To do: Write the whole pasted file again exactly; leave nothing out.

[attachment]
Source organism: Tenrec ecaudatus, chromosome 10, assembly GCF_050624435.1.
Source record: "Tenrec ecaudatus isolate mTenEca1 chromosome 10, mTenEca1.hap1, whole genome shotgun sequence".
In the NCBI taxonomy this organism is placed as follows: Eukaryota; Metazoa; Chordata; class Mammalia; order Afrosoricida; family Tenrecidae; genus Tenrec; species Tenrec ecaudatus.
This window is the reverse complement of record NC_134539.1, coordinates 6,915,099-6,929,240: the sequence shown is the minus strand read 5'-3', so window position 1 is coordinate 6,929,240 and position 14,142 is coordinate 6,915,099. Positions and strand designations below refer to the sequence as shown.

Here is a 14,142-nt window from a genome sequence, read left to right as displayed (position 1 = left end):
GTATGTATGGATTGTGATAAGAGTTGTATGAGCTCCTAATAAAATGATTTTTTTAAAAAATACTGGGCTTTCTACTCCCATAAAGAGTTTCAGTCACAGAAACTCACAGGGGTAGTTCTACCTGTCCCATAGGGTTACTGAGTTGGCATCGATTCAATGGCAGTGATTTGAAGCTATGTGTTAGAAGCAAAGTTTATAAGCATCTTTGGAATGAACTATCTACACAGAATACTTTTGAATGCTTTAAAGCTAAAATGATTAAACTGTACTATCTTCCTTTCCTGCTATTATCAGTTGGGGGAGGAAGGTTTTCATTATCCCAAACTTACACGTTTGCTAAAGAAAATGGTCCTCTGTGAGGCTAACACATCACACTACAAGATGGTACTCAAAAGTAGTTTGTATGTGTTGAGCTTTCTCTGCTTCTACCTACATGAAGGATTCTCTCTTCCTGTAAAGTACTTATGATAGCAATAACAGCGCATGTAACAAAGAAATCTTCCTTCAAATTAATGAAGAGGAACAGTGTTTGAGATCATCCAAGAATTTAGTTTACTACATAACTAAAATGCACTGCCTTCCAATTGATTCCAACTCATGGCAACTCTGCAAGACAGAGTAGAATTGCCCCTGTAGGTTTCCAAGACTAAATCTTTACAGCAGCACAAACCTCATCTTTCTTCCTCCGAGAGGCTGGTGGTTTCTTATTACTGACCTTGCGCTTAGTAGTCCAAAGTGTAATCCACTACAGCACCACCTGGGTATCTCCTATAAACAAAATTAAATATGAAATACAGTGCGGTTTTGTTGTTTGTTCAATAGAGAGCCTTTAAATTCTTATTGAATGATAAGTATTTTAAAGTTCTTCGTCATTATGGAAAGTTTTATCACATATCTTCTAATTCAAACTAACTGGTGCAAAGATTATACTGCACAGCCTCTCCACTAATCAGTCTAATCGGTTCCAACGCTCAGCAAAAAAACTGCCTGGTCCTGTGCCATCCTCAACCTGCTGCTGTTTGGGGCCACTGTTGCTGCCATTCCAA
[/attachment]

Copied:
Source organism: Tenrec ecaudatus, chromosome 10, assembly GCF_050624435.1.
Source record: "Tenrec ecaudatus isolate mTenEca1 chromosome 10, mTenEca1.hap1, whole genome shotgun sequence".
In the NCBI taxonomy this organism is placed as follows: Eukaryota; Metazoa; Chordata; class Mammalia; order Afrosoricida; family Tenrecidae; genus Tenrec; species Tenrec ecaudatus.
This window is the reverse complement of record NC_134539.1, coordinates 6,915,099-6,929,240: the sequence shown is the minus strand read 5'-3', so window position 1 is coordinate 6,929,240 and position 14,142 is coordinate 6,915,099. Positions and strand designations below refer to the sequence as shown.

Here is a 14,142-nt window from a genome sequence, read left to right as displayed (position 1 = left end):
GTATGTATGGATTGTGATAAGAGTTGTATGAGCTCCTAATAAAATGATTTTTTTAAAAAATACTGGGCTTTCTACTCCCATAAAGAGTTTCAGTCACAGAAACTCACAGGGGTAGTTCTACCTGTCCCATAGGGTTACTGAGTTGGCATCGATTCAATGGCAGTGATTTGAAGCTATGTGTTAGAAGCAAAGTTTATAAGCATCTTTGGAATGAACTATCTACACAGAATACTTTTGAATGCTTTAAAGCTAAAATGATTAAACTGTACTATCTTCCTTTCCTGCTATTATCAGTTGGGGGAGGAAGGTTTTCATTATCCCAAACTTACACGTTTGCTAAAGAAAATGGTCCTCTGTGAGGCTAACACATCACACTACAAGATGGTACTCAAAAGTAGTTTGTATGTGTTGAGCTTTCTCTGCTTCTACCTACATGAAGGATTCTCTCTTCCTGTAAAGTACTTATGATAGCAATAACAGCGCATGTAACAAAGAAATCTTCCTTCAAATTAATGAAGAGGAACAGTGTTTGAGATCATCCAAGAATTTAGTTTACTACATAACTAAAATGCACTGCCTTCCAATTGATTCCAACTCATGGCAACTCTGCAAGACAGAGTAGAATTGCCCCTGTAGGTTTCCAAGACTAAATCTTTACAGCAGCACAAACCTCATCTTTCTTCCTCCGAGAGGCTGGTGGTTTCTTATTACTGACCTTGCGCTTAGTAGTCCAAAGTGTAATCCACTACAGCACCACCTGGGTATCTCCTATAAACAAAATTAAATATGAAATACAGTGCGGTTTTGTTGTTTGTTCAATAGAGAGCCTTTAAATTCTTATTGAATGATAAGTATTTTAAAGTTCTTCGTCATTATGGAAAGTTTTATCACATATCTTCTAATTCAAACTAACTGGTGCAAAGATTATACTGCACAGCCTCTCCACTAATCAGTCTAATCGGTTCCAACGCTCAGCAAAAAAACTGCCTGGTCCTGTGCCATCCTCAACCTGCTGCTGTTTGGGGCCACTGTTGCTGCCATTCCAA